(1) Finding new phages: Phages are ubiquitous, and an old adage in phage biology is that if you can culture a bacterium, you can find phages for it. However, until recently, the microbes in the gut were largely considered unculturable. Recent breakthroughs in bacterial culturing spearheaded by another Farncombe Institute research group, the Surette lab, have enabled a new exploration of the microbiome. For us, as collaborators, this is a unique opportunity to isolate never-before-seen phages, with all of the exciting potential for discovery that entails.
Some highlights in phage discovery research worldwide: the discovery of crAssphage (2014), the autolykiviridae (2017)
(2) Phage perception: Many phages lie dormant in their hosts. These phages can be awakened (induced) by environmental signals such as chemical stressors and radiation. It's becoming increasingly apparent that phages can respond to a wider range of signals, including from other phages! In partnership with the McMaster HTS lab, we've embarked upon a more systematic characterization of signals inducing phages. We are working to generate a library of induction compounds that will aid in finding new phages, as well as identify factors that could impact our microbiome by driving a shift in the behaviour of its phages.
Some highlights in Phage perception work worldwide: phage communication (2017)
(3) Phages as Friends: When a phage goes dormant within a host, this is a kind of symbiosis. The phage ties its fate to that of its host, and has a vested interest in its host's continued survival. Unsurprisingly, then, phages modify the cell they reside in to better suit their purposes - often granting their host protection from other phages, or, famously, enabling the production of new toxins. We're particularly interested in phages that confer fitness benefits to their host, which we measure by co-culturing infected and uninfected cells under a variety of conditions and observing who dominates the competition.
Some highlights in phage-mediated host fitness: Fitness of lambda lysogens (1975), phage-mediated "sustainable farming" of their hosts (2015).
(4) Phage Transplants: Fecal microbiota transplants (FMTs) aim to restore a healthy microbiome by transfering feces from a healthy donor to a patient suffering from a disease associated with a dysbiosis in the gut. These treatments work well for C. difficile infections as well as showing promise for the treatment of Ulcerative colitis. Curiously, they have generally not led to convincing detectable “engraftment” of the donor microbiome in the recipient. We are working to track phage populations through treatment of ulcerative colitis to see if they are being transplanted, and, if they are, to tease apart their contribution to patient outcomes.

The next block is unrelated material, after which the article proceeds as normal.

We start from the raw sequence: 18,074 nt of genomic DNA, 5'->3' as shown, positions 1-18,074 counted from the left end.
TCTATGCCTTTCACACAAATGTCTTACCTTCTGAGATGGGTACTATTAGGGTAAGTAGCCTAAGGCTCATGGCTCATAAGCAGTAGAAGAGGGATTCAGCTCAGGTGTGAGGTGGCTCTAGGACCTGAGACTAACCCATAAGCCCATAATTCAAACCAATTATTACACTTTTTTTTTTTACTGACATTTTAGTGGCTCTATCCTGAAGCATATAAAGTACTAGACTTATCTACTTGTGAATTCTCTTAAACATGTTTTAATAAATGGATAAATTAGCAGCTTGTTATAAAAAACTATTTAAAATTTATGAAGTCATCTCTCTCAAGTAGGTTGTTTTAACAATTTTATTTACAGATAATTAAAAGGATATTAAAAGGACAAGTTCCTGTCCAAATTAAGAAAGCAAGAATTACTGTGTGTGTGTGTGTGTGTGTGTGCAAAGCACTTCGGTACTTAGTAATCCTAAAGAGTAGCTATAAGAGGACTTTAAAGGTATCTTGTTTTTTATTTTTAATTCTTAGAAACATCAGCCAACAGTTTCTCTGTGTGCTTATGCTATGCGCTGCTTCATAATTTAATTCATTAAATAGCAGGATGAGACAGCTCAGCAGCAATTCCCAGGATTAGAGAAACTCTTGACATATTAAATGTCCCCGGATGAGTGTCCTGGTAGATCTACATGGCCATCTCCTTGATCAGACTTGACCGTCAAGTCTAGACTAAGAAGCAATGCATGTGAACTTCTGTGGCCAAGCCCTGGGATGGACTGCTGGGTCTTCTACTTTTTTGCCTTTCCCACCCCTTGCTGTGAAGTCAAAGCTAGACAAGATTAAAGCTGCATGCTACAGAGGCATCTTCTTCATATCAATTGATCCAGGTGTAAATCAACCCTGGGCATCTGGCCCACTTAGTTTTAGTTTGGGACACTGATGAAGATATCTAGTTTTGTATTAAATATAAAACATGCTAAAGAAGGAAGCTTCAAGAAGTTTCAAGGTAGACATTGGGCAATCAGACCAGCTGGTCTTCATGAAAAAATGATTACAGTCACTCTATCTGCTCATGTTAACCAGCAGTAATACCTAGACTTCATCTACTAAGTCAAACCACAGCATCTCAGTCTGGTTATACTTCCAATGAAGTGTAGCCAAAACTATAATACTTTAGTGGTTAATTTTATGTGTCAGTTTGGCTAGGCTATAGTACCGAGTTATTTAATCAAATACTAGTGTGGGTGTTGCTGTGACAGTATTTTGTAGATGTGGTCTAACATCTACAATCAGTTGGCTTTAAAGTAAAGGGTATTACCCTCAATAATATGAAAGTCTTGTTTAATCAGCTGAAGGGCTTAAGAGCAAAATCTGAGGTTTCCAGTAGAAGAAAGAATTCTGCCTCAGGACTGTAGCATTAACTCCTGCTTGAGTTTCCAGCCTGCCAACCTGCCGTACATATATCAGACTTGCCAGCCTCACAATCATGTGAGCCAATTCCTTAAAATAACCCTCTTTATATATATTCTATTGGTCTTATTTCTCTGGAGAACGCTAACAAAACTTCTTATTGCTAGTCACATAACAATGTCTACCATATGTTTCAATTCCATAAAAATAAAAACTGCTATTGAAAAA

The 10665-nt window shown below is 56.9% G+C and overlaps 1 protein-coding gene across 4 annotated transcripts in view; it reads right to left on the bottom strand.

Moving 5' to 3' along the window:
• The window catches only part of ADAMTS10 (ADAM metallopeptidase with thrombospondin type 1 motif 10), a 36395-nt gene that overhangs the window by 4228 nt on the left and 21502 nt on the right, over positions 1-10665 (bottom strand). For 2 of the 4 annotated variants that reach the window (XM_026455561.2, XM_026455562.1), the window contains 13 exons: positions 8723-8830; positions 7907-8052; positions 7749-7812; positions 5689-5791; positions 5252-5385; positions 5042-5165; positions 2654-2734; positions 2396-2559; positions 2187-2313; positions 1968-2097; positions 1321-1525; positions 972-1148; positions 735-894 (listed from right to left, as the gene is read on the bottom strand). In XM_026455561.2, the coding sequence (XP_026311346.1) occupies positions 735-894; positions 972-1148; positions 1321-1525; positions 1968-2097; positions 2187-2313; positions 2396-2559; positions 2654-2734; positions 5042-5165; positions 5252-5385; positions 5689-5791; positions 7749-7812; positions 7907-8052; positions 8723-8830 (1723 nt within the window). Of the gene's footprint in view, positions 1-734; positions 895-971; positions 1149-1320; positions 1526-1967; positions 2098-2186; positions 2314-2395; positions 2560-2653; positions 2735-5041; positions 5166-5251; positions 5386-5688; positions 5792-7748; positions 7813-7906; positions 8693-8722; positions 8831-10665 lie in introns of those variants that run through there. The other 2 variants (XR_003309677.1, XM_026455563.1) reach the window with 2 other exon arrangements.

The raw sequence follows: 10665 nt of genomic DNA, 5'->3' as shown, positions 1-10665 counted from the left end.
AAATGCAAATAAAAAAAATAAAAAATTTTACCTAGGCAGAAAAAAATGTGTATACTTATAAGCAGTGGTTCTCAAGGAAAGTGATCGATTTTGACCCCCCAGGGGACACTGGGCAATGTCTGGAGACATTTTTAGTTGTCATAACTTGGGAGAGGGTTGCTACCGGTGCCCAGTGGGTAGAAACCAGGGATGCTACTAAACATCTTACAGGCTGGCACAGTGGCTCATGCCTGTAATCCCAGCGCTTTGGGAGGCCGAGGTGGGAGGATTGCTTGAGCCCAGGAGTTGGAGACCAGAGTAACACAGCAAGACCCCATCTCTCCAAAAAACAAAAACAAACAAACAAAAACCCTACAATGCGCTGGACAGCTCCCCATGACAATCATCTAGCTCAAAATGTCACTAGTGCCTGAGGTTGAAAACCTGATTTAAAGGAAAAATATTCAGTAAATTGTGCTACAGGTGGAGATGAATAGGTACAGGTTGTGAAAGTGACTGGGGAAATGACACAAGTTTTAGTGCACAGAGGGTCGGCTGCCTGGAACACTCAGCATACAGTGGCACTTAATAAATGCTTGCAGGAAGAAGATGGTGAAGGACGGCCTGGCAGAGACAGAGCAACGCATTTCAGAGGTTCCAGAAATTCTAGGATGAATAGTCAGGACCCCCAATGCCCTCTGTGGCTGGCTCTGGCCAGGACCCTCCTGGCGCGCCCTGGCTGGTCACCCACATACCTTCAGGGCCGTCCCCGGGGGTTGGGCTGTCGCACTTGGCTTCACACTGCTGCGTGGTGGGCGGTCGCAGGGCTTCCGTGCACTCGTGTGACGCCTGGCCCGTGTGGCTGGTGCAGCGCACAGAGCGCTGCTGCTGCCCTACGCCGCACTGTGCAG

The lab only opened its doors on January 2nd 2018, and is rapidly ramping up capacity and infrastructure. As equipment grants come through, we'll be exploring a number of other projects.
A Healthy Phageome: The recent notion of a "Healthy phageome" is that there is a phage population in balance with (or balancing) your microbiome. This project is expected to get underway in late 2018, pending an equipment grant for bioreactors. For a related ecological perspective on growing gut bacterial communities, check out Dr. Emma Allen-Vercoe's research group.
CRISPR-Cas Immunity: Dr Hynes has worked extensively on the CRISPR-Cas system as a bacterial anti-phage adaptive immune system. He maintains an active interest in the field, but acknowledges that it's a field that moves so quickly that as a new research group, he has to first build a solid base of trainees with phage expertise to be able to contribute to that exciting field again. He intends to revisit his CRISPR-based project ideas in mid-2019.